9:02 pm—My wife and I parked beside the bay, facing the water, to watch the fireworks. I hear the distant sound of children laughing in the night. The popping of far-off bottle rockets.
It’s July Fourth and it’s been a weird day. I can’t pinpoint why. Maybe it’s because it’s been overcast. Maybe because we’ve been quarantining for a 42,382 days. Maybe because this year’s holiday has about as eventful as watching the Lawrence Welk Orchestra play “Beer Barrel Polka.”
Which is exactly what I did this afternoon. A cable channel was playing “Lawrence Welk Show” reruns. I watched about four male singers in sparkly ascots sing “Red Sails in the Sunset” while Myron Floren showed the world how the accordion should be handled.
And now I am here to watch the fireworks before going home to remove my teeth and go to bed.
There are a few other cars here tonight. Maybe four. In the vehicle beside ours are young kids. Their car windows are down, they eat red-white-and-blue popsicles.
They say little-kid things like, “COOL!” And: “COOLCOOLCOOL!”
I believe this is the only word they know.
“Hey! Look!” one kid shouts to the other, pointing at any object ranging from a booger to a live water buffalo.
The other kid will say, “COOL!”
Their mother is young. Wiry. She sits upon the hood of her car—a mid-90s Nissan. When she arrived earlier, her vehicle made a loud noise. CLACK! CLACK! CLACK!
Her Nissan needs a new CV axle. I know this because I once had a ‘98 Altima with the same problem. You could hear me coming from a mile away.
The woman looks tired. She’s kept the same cigarette going for the last thirty minutes while playing on her phone.
“MOM! Can we have another popsicle?”
“As long as you share!” says Mom.
I get the feeling that this woman is so tired that she wouldn’t care if they were playing with a bottle of hydrochloric acid, as long as they were taking turns.
I break the conversational ice.“Glad it’s not raining tonight,” I say.
“Yep,” she says.
Her kids fight over a popsicle. She barks at them in that harsh, life-threatening tone that only true mothers can perfect. It is a voice somewhere between Betty Crocker and the Terminator.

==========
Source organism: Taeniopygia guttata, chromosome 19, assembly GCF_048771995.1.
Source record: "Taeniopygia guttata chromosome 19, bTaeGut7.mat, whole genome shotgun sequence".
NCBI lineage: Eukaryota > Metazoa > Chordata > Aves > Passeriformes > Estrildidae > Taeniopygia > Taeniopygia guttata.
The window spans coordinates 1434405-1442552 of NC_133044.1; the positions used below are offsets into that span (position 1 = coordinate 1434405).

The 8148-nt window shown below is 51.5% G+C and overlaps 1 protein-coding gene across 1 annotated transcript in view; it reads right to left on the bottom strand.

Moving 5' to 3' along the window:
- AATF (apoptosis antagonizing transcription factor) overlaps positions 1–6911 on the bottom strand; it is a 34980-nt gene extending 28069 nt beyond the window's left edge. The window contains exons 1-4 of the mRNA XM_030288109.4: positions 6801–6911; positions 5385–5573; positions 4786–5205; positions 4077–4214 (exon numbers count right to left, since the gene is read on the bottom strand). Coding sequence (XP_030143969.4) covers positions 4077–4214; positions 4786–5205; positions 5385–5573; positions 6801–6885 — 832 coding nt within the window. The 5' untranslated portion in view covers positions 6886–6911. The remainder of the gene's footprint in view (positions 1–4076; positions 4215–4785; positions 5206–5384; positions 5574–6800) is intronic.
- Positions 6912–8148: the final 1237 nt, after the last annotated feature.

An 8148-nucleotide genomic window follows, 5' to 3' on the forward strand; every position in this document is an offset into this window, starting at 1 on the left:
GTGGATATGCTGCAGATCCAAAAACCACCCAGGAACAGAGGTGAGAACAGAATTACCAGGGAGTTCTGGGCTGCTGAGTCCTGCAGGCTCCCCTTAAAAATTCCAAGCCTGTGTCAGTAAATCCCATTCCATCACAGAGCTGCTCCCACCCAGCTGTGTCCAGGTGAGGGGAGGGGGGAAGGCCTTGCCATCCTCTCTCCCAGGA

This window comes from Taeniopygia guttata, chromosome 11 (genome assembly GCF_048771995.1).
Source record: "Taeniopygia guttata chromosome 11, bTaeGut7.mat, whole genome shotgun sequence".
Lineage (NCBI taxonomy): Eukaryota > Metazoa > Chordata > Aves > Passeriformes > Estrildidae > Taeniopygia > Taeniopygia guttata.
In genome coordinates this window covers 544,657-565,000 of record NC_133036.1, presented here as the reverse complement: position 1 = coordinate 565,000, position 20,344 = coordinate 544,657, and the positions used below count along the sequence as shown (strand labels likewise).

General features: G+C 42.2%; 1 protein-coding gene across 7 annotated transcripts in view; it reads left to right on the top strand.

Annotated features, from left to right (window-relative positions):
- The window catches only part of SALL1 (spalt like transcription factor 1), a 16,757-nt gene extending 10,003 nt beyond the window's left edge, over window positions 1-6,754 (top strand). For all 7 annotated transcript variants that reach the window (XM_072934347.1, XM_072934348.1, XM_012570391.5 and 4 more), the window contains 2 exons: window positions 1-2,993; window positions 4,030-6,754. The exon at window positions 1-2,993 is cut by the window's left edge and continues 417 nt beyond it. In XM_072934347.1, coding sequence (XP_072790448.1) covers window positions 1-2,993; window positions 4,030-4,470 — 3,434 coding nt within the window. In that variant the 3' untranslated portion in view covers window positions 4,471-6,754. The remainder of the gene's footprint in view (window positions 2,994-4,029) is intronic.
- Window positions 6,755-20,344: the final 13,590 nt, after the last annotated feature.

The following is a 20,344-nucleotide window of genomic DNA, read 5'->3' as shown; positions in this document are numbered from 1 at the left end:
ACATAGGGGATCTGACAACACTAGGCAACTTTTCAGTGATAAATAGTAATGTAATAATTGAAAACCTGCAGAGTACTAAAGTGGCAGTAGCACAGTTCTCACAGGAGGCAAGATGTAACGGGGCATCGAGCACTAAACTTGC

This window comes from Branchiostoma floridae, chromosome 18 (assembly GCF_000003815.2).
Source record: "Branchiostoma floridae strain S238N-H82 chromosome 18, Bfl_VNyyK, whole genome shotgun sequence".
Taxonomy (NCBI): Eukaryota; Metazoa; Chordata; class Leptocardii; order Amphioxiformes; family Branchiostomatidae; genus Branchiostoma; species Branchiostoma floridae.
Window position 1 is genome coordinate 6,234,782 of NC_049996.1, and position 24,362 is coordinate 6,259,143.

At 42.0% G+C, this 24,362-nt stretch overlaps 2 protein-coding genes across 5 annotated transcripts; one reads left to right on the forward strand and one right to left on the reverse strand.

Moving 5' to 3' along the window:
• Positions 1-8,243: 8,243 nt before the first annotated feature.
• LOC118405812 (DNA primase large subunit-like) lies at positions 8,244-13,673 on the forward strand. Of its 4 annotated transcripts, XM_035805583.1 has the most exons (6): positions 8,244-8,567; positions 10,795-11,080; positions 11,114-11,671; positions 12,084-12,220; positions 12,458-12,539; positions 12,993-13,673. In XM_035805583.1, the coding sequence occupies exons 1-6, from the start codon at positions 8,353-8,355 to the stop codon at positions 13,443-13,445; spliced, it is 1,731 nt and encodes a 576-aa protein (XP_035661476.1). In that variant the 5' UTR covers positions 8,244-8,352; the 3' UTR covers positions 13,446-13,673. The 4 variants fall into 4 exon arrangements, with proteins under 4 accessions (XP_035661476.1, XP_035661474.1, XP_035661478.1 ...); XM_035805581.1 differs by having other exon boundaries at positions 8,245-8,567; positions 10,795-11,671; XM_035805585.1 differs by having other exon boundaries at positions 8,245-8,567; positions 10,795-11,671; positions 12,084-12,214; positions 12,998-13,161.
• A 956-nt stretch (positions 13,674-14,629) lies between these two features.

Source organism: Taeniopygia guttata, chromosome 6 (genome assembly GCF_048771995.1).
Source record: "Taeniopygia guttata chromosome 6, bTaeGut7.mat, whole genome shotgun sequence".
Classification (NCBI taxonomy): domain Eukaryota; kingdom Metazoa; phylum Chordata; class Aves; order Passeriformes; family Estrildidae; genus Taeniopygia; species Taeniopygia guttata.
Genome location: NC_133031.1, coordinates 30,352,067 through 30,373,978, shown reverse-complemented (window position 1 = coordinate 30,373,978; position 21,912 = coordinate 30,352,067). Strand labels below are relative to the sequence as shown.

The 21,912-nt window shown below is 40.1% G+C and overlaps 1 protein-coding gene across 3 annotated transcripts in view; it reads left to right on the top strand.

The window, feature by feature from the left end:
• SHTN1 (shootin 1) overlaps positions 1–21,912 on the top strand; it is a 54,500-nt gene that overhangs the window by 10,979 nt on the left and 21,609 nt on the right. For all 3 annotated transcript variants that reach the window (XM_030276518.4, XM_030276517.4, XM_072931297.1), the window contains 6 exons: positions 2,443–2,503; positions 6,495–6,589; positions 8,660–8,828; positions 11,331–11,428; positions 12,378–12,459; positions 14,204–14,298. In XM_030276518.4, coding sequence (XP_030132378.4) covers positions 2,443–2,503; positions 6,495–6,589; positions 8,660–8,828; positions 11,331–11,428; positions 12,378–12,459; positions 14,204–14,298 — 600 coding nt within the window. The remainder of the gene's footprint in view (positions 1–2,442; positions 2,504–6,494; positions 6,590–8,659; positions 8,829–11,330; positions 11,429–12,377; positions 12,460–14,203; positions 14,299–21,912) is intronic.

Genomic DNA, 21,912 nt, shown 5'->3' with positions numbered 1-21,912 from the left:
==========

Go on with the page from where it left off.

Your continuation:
“If you don’t share,” she says, “no fireworks.”
Silence. Both boys put their arms around one another and I could swear I hear them singing “Kum-Ba-Ya My Lord.”
“You from around here?” I ask.
“Tennessee. Driving back tonight, couldn’t get off work long enough to stay, but I wanted my kids to see the beach for the Fourth.”
I ask her what she does in Tennessee.
She shrugs. “I clean hotels.” She takes a long pull on her Marlboro. “I used to hate it, I swore I’s gonna quit, but then all this [bleep] happened with this [bleep]ing COVID. I’m just grateful to have a [bleep]ing job.”
She sighs and a cloud leaves her nostrils.
“This hasn’t been a good year,” she says. “I don’t know how I’m still making it. My dad’s on hospice.”
She gives a soft laugh. This leads to a cough. Then she tells me more about her coworkers. Before long, I realize her coworkers are not just friends. They are her lifeline.
Last month, for example, she needed a new water heater. All the gals at work chipped in to buy her one. They have been helping with her grocery bills, too. And babysitting. One coworker used to be a hair stylist, so she’s been giving the woman’s kids free haircuts.
“MOM!” shouts one kid.
This time, the woman doesn’t bark. She faces them and gives a look that would chill your blood. The kids fall quiet.
I can see her face in the moonlight. She has lines deep in her cheeks, and the stance of someone with a strong lower back. This is a hard working woman. This is someone who loves her children enough to work double shifts.
We are interrupted. The sound of heavy artillery fills the night.
The sky lights up. We see fireworks. They shoot high beneath the full moon, filling our black night with multi-colored joy. We ooh and aah. People stand beside cars, pointing to the sky. The bay reflects each fiery burst like a big mirror.
When the display is over, there is a gentle applause from people nearby. And it is over.
The fun has finished. Now it’s back to real life. We will return to our pandemic world, which doesn’t look anything like the world we grew up in. Some of us will go home and keep trying to make sense of it all. Others will keep being a mother, keep working a full-time job, paying the bills, and helping their fathers die with dignity.
The young woman crushes out her cigarette and places a surgical mask over her face. She jumps into her car. She rolls down her window and bids me a genuine goodbye. “Happy Fourth of July,” she says. “Stay safe, it’s a crazy world out there.”
“You, too. I’m sorry about your dad.”
I hear her CV axle clicking all the way down the road until her tail lights disappear. She has a long drive ahead of her tonight. She has work in the morning.
But somewhere in Tennessee, a bunch of good friends aren’t going to let her fall no matter what happens. And I think that’s very cool.
Even cooler than Lawrence Welk.